Surprisinglly, a fair number of the boys miss the knee socks. Several take every opportunity to purchase knee socks when we visit other council Scout shops.


On th subject of knee socks: shorts. We thought it about time that BSA had a uniform trouser with leg zips. However, their first try was an abysmal failure. Their second try, was not a great improvement. Yes, we do not need to see boxers hanging from the short's legs. We also do not want the zippers rubbing the backs of our knees. What we do need is a removable pant leg that can be taken off over a hiking boot. The first try barely made it over shoes or low cut boots. The current try doesn't even have boot zips.


Further, the first try at leg zips also didn't look good on anyone. Poorly tailored, and always seeming to run long in the leg.


As far as the low contrast patches go, either people don't like them, or don't care. I haven't heard anyone say they like them. Most comments lean toward them looking TOO military-like. Again, to a man (or woman), almost everyone prefers the Boy Scout red shoulder tabs over the new green.


Other things to consider are BSA rules and regs on uniforming. One, uniforms are NOT required to participate in Scouting. Two, hats and neckerchiefs are not required at the national level. They are unit optional. Our unit tells all new parents not to buy BSA uniform hats. However, everyone participating in outdoor activities is required to wear an appropriate hat for the activity. The troop has a unit-specific neckerchief. It may be a unit tradition, but few Scouts complain, and fewer take every opportunity to remove them (one of my sons included). To go along with the neckerchief, we have a custom unit slide. The history of the slide, and its uniqueness make it desireable by all boys.


The now-discontinued activity shirt was addressed as a possible uniform shirt. With few modifications, I think it a good idea. I own several, and find them very comfortable, and usable. I wear them hiking and camping, they clean easily, dry quickly, but always seems to need to be ironed.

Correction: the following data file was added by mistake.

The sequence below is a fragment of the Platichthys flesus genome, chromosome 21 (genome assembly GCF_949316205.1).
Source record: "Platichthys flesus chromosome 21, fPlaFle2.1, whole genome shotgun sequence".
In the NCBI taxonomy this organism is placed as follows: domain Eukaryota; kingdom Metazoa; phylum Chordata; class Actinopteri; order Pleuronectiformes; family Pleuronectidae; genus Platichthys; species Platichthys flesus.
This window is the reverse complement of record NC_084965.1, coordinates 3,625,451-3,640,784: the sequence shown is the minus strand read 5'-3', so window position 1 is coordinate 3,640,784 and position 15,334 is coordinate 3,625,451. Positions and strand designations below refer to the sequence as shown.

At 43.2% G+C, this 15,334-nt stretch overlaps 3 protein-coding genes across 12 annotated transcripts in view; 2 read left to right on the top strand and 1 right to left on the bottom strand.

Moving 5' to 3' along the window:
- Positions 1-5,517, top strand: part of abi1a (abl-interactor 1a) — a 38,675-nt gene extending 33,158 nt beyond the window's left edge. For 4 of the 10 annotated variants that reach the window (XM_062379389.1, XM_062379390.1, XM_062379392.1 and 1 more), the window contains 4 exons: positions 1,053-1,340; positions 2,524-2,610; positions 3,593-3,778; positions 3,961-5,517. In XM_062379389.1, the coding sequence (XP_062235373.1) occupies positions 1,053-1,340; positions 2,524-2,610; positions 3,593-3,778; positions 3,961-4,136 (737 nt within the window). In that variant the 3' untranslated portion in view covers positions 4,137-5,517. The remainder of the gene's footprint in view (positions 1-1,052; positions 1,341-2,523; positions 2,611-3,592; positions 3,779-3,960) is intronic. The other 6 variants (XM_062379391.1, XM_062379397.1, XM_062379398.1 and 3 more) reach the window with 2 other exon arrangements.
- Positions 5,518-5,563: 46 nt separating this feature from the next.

One thing that seems to be missed in this conversation is why we use the colors we do in our uniforms. Maybe originally it had to do with our military history, but it is now more practical. We teach our leaders and youth to wear clothing that is not of a high contrast out in the woods. Not to wear anything that might be disturbing to wildlife. Khaki and green do the trick. By coincidence or design, we cannot escape the comparisons between BSA unfiroms and military field uniforms. We all want to blend in. Someone mentioned chambray shirts. Sorry, I see or hear chambray, and I think Navy utility uniform chirt. That would only be appropriate for either Venturers or Explorers, and only depending on their area of practice.


About collars. I say keep the collar. It may be cooler in hot weatehr without one, but in cold weather, a collar comes in handy to stop the wind, and can also help keep the rain off. BSA uniforming also suggests tucking the shirt collar under, as an option, and that the wearing of a neckerchief can be worn over OR under the collar. Your choice.


It is clear that any one uniform will not make everyone happy. However, Scouting is not about the uniform. The uniform is merely a mechanism to support the program and the promise. Since the uniform is what it is, it is important that it accomplish two things: one, be recognizable, and two, be as utilitarian possible, without losing its recognizability.(This message has been edited by wbbeaver04)